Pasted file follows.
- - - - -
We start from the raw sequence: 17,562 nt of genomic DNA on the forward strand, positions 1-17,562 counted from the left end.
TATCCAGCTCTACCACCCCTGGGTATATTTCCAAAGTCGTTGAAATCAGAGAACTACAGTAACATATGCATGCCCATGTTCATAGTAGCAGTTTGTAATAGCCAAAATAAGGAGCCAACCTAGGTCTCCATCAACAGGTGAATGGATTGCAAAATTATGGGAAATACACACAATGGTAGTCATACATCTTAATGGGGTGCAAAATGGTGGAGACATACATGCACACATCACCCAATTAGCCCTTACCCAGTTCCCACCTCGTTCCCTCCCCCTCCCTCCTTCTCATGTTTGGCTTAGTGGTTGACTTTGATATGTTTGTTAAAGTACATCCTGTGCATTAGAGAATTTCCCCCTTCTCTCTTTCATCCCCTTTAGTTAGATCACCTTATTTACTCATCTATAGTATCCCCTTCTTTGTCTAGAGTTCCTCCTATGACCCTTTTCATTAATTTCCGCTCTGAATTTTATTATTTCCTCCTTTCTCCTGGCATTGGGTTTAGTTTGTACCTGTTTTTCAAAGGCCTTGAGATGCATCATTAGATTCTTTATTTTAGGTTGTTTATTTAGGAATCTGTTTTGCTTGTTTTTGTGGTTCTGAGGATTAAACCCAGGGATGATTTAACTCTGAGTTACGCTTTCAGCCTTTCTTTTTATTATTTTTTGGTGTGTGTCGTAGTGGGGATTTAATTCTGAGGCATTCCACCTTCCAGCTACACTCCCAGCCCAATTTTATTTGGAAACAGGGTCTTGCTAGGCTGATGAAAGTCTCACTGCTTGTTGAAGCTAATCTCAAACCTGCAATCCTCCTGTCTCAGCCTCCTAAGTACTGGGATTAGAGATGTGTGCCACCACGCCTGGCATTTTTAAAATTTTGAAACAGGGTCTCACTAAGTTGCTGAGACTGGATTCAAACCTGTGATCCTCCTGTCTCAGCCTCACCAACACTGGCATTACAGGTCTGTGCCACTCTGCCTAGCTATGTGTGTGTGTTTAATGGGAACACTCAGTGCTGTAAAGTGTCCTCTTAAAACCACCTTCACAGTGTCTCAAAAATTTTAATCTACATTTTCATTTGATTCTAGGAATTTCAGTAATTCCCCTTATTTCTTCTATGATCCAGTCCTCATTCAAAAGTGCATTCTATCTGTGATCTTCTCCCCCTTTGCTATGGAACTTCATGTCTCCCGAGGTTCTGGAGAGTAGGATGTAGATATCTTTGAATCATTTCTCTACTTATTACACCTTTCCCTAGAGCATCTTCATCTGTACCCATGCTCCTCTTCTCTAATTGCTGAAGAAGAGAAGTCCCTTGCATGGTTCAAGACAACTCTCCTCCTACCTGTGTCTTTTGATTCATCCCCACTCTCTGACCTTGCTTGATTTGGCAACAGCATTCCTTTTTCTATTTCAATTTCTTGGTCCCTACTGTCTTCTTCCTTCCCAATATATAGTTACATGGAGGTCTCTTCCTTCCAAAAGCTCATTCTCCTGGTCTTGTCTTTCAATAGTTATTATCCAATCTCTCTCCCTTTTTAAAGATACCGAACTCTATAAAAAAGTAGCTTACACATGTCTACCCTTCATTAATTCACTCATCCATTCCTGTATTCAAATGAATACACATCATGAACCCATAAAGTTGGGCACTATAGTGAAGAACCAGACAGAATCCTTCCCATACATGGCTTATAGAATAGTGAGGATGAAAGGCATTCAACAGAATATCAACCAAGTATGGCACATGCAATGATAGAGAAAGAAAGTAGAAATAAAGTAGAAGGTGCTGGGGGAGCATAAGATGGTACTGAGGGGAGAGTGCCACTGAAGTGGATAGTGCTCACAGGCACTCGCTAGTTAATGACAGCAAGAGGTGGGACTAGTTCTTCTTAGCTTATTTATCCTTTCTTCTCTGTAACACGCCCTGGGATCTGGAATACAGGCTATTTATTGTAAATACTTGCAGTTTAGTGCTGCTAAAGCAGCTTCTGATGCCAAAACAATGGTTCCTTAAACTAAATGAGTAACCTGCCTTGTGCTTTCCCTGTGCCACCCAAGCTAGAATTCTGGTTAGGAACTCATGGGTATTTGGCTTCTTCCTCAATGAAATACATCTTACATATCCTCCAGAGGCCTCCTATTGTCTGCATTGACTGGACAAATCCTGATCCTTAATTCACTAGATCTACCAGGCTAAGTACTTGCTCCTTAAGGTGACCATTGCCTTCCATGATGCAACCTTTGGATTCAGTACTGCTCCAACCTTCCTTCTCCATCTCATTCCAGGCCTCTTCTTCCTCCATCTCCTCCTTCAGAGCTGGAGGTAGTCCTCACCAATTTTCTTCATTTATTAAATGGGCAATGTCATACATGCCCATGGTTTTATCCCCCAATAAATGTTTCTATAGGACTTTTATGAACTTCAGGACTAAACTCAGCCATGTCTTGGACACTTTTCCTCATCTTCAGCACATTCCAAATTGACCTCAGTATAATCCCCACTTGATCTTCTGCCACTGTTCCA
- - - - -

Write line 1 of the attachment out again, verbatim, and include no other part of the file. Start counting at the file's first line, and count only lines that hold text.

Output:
We start from the raw sequence: 17,562 nt of genomic DNA on the forward strand, positions 1-17,562 counted from the left end.